So I completely get the notion of stateless now in how you describe, and like I said, it does make sense... for the most part. I totally would MUCH rather each individual client store 500 bytes of data.. where they are invidivual machines.. than my server having to have 256GB of memory or a horizontal stack of servers with load balancer and such just to handle 10000's of users each with 500 bytes of data. Naturally this makes it FAR easier on the server side to scale, and thus each server can handle WAY more clients than the other way around. However.. I am still having a hard time figuring out how to explain to consumers of my service(s), that they will need to maintain all the state, pass it back and forth, etc. I still feel that it will probably scare a lot of would be developers from using my service. While the web cart is an example.. I have a couple of ideas I am working on that I can't discuss right now, but will potentially involve making some
 money from them.. and their are direct competitors out there to the services I want to provide... and I am trying to fathom how I explain to developers that in order to maintain a pure REST api, they must do potentially a lot more work on their side to use my API. By putting everything on the server as I and many others I think are doing, the use of my API is extremely easy. It makes it very appealing to consumers of my services that they simply make some get/post/put/delete calls with minimal effort and voila! Trying to say "Hey.. I know those other APIs do more for you than mine does..but mine is a PURE rest implementation..." I think I am going to have a hard sale at best.. worse case very few if any will want to use my service.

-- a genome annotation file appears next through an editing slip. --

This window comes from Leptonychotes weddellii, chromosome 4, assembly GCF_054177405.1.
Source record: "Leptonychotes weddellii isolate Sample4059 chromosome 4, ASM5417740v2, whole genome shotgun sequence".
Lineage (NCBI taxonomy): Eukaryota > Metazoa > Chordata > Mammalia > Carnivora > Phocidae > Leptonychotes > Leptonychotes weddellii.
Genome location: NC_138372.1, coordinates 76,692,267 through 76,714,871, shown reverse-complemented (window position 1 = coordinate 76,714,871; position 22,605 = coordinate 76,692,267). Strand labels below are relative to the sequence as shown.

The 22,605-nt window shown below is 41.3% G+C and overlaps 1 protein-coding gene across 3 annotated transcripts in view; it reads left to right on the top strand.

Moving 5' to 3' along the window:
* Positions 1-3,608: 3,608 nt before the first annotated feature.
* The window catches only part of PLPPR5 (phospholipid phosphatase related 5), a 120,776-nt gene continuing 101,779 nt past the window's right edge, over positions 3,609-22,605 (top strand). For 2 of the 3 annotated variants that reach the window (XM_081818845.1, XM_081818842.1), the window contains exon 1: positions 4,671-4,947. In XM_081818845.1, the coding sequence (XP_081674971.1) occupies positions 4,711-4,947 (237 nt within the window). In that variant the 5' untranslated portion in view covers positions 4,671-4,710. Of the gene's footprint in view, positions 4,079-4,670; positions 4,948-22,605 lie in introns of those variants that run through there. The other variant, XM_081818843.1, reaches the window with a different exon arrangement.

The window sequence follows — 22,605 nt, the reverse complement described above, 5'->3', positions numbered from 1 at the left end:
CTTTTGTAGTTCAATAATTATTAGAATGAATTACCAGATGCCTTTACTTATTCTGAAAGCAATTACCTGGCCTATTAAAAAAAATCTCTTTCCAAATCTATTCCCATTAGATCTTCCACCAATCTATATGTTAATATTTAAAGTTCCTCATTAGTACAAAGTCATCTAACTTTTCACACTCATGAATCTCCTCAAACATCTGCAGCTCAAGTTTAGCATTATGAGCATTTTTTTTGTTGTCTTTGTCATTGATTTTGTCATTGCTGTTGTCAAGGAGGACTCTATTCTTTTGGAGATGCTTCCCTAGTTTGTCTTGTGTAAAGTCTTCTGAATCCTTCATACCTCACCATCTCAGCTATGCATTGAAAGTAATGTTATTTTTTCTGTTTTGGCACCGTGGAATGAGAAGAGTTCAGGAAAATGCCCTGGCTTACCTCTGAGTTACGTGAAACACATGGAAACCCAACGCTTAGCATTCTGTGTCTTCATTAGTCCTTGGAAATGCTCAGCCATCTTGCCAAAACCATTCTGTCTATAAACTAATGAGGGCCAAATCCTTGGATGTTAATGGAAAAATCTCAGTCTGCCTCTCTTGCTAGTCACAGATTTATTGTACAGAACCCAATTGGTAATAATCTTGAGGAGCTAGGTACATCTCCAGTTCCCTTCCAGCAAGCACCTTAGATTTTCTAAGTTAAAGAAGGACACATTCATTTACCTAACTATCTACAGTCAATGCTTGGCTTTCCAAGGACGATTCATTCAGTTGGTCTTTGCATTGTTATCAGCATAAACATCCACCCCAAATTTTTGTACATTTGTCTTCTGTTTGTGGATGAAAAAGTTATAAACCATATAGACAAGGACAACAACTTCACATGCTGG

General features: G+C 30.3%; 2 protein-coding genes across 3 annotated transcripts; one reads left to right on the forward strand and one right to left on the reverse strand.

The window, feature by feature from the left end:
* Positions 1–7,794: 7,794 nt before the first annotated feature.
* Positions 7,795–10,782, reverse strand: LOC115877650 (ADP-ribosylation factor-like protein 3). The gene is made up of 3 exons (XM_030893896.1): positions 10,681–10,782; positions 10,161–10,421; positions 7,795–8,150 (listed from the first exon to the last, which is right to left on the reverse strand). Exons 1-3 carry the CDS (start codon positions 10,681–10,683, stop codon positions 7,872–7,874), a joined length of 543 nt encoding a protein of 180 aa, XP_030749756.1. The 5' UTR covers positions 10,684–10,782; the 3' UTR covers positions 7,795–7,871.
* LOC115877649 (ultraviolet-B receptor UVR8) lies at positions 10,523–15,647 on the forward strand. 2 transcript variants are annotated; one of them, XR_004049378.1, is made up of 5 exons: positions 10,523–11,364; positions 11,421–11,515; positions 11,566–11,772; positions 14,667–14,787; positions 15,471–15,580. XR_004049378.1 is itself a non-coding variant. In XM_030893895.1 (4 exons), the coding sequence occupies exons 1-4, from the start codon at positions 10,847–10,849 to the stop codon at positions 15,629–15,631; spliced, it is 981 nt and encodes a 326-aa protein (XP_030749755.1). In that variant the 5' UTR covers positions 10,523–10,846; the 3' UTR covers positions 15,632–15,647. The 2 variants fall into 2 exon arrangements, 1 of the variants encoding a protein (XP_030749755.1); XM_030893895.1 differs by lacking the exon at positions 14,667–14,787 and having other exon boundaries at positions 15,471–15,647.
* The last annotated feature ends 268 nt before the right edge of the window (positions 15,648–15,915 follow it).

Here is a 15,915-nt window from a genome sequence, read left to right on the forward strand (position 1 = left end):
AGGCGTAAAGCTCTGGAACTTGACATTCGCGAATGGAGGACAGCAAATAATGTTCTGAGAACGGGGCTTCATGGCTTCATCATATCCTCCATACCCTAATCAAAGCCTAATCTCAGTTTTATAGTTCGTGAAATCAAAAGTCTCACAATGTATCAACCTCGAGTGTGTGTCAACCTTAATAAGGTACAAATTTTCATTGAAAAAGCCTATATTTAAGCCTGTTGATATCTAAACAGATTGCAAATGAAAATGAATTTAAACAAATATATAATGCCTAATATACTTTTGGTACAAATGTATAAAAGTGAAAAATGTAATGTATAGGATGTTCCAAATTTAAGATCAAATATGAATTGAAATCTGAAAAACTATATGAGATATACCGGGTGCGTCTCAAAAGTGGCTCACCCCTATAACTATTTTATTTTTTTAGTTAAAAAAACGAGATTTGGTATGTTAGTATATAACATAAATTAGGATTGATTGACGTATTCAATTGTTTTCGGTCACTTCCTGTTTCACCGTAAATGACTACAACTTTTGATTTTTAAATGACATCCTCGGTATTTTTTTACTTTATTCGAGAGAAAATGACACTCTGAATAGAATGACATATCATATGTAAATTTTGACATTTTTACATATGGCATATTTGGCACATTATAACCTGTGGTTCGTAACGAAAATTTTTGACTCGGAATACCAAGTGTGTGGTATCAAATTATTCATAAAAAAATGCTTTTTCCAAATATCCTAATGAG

Now, having said that, I know I can go either way. I can provide both if I wanted to. There is certainly no reason why I can't give a pure REST implementation, but also provide the one where I store the state on the server side as well. But, doing something like that would most likely end up everyone using the easier of the two, and I am in that situation that you are saying "why would you want to do it this way"... why store state and have to deal with scaling issues.

I'll give you one reason why. If the consumers of my service are one-off clients.. a mobile phone, desktop app, etc.. then it is VERY easy to support the pure REST api. Each individual device can house a little bit of memory and my service is pure stateless...yay.. win win. BUT.. what if the consumer of my API is a web site that is providing a user interface of their own for potentially 1000's of users. If the end user is a store front (to use the web cart service analogy), they now have to deal with scaling their web site to handle those potential 10000's of users shopping on their site. In this scenario, using my cart service makes no sense for them. I provide nothing of value to those types of API consumders because I am shifting the "ease" of scalability that they could avoid if my service dealt with the full state.. back on to them. I can see where a web cart service that handles state is VERY appealing to store front web sites. They no longer need
 to worry about scaling to handle session fail over. My service is hugely beneficial because I've alleviated a major headache for them. They can worry about their pretty user interface and the products they sell, knowing that my cart service provides them the inventory/cart storage/checkout process. It's worth it to them to pay me a little bit to use that.

So I ask in this above scenario.. I guess I simply say "this is an HTTP API that is not completely RESTful, but close to it..." maybe even explaining why it's not 100% REST because I could not provide this service if it was?

--- On Thu, 2/18/10, Markus Karg <> wrote:

From: Markus Karg <>
Subject: RE: [Jersey] JAX-RS == REST? Or not? (was Re: [Jersey] What HATEOAS actually means)
Date: Thursday, February 18, 2010, 11:43 AM